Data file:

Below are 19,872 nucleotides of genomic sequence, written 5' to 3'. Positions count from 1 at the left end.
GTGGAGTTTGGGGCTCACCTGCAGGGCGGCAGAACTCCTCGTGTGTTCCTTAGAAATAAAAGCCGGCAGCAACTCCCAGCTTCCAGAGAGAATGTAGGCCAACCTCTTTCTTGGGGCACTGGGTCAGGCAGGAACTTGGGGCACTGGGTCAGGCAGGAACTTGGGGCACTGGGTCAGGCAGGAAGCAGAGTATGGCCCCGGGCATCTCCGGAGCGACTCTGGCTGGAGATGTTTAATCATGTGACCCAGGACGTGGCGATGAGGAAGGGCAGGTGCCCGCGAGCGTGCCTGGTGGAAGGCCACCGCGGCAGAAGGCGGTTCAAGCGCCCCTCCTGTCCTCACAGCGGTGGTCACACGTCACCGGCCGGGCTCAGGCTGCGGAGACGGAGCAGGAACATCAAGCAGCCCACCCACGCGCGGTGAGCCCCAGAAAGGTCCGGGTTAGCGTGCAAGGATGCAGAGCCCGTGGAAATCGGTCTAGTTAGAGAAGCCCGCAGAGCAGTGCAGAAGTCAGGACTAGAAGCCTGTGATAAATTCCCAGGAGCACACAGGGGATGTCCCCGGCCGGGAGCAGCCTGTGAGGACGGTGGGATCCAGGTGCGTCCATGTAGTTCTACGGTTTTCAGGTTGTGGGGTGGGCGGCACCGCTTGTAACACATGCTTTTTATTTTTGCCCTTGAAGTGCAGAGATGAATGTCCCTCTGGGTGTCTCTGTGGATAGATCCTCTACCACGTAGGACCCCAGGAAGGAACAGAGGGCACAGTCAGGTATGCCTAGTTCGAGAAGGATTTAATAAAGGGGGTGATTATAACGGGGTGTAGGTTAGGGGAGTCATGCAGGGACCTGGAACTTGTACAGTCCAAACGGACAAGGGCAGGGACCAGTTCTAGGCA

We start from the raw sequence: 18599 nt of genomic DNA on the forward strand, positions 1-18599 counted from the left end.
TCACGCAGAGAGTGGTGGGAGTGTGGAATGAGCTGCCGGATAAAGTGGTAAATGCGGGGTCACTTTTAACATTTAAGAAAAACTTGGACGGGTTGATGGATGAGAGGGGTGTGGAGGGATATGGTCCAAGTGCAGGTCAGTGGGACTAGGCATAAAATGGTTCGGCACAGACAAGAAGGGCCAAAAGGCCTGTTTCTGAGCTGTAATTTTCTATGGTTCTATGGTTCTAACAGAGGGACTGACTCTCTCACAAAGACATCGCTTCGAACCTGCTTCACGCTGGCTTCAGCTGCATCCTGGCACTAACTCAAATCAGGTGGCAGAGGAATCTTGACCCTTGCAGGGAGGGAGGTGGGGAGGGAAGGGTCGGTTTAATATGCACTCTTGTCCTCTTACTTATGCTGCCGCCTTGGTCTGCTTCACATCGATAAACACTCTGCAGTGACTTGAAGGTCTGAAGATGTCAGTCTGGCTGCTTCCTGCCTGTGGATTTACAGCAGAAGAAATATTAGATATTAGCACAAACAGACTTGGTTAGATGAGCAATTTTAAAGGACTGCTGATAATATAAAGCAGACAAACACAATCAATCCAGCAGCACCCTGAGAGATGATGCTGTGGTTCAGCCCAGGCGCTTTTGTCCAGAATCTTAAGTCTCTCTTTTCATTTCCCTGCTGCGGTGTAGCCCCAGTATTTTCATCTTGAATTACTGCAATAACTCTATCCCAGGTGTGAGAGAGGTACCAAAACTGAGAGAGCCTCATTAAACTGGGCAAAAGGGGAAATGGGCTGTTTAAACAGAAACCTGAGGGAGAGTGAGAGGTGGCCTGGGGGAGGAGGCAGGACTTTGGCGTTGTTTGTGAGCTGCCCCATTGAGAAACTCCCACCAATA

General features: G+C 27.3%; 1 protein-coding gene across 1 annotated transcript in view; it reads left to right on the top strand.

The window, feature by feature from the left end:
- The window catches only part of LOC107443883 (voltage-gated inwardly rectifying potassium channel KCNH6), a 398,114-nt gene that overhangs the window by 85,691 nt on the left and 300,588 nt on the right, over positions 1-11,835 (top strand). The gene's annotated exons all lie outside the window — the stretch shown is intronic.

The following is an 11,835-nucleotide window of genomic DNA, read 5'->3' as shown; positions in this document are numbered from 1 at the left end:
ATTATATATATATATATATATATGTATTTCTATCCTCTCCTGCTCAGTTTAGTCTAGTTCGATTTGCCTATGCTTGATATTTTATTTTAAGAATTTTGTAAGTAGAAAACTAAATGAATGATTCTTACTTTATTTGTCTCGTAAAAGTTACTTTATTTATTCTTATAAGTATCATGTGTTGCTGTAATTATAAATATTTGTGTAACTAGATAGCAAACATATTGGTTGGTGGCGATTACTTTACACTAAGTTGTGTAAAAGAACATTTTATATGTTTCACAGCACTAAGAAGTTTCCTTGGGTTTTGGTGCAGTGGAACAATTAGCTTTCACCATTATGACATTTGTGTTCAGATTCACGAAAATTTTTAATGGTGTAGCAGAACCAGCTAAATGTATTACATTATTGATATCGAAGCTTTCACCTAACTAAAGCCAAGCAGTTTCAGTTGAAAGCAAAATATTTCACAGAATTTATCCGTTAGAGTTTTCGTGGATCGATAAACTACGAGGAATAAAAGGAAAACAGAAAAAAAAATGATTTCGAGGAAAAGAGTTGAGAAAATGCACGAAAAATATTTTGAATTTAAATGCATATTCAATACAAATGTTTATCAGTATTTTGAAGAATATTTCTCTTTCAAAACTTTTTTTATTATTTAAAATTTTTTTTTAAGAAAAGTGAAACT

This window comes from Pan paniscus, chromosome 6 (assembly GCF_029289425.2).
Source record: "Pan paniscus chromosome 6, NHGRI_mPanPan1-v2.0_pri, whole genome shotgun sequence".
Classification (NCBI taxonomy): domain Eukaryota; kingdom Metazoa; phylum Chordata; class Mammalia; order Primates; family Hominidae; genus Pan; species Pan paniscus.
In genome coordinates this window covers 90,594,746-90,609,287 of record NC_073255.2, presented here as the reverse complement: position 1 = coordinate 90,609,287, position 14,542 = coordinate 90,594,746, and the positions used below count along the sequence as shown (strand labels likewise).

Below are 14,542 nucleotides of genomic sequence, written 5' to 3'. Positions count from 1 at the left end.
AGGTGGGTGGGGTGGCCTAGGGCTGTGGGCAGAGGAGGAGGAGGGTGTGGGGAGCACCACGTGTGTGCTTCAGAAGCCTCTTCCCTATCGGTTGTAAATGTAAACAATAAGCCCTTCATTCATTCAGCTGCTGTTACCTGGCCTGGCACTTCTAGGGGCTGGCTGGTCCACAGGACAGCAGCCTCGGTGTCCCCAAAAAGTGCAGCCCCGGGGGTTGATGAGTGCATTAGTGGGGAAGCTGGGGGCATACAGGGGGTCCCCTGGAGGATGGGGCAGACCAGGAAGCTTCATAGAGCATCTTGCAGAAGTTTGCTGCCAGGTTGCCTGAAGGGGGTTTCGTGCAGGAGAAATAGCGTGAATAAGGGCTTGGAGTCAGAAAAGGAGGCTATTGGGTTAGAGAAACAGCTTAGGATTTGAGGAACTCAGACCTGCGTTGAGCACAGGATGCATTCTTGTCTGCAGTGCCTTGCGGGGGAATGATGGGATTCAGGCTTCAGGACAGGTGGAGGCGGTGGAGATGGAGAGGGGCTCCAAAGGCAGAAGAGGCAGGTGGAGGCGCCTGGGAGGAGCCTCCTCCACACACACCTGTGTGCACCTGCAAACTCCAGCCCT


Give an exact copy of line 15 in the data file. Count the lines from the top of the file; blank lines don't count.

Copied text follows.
AGGTGGGTGGGGTGGCCTAGGGCTGTGGGCAGAGGAGGAGGAGGGTGTGGGGAGCACCACGTGTGTGCTTCAGAAGCCTCTTCCCTATCGGTTGTAAATGTAAACAATAAGCCCTTCATTCATTCAGCTGCTGTTACCTGGCCTGGCACTTCTAGGGGCTGGCTGGTCCACAGGACAGCAGCCTCGGTGTCCCCAAAAAGTGCAGCCCCGGGGGTTGATGAGTGCATTAGTGGGGAAGCTGGGGGCATACAGGGGGTCCCCTGGAGGATGGGGCAGACCAGGAAGCTTCATAGAGCATCTTGCAGAAGTTTGCTGCCAGGTTGCCTGAAGGGGGTTTCGTGCAGGAGAAATAGCGTGAATAAGGGCTTGGAGTCAGAAAAGGAGGCTATTGGGTTAGAGAAACAGCTTAGGATTTGAGGAACTCAGACCTGCGTTGAGCACAGGATGCATTCTTGTCTGCAGTGCCTTGCGGGGGAATGATGGGATTCAGGCTTCAGGACAGGTGGAGGCGGTGGAGATGGAGAGGGGCTCCAAAGGCAGAAGAGGCAGGTGGAGGCGCCTGGGAGGAGCCTCCTCCACACACACCTGTGTGCACCTGCAAACTCCAGCCCT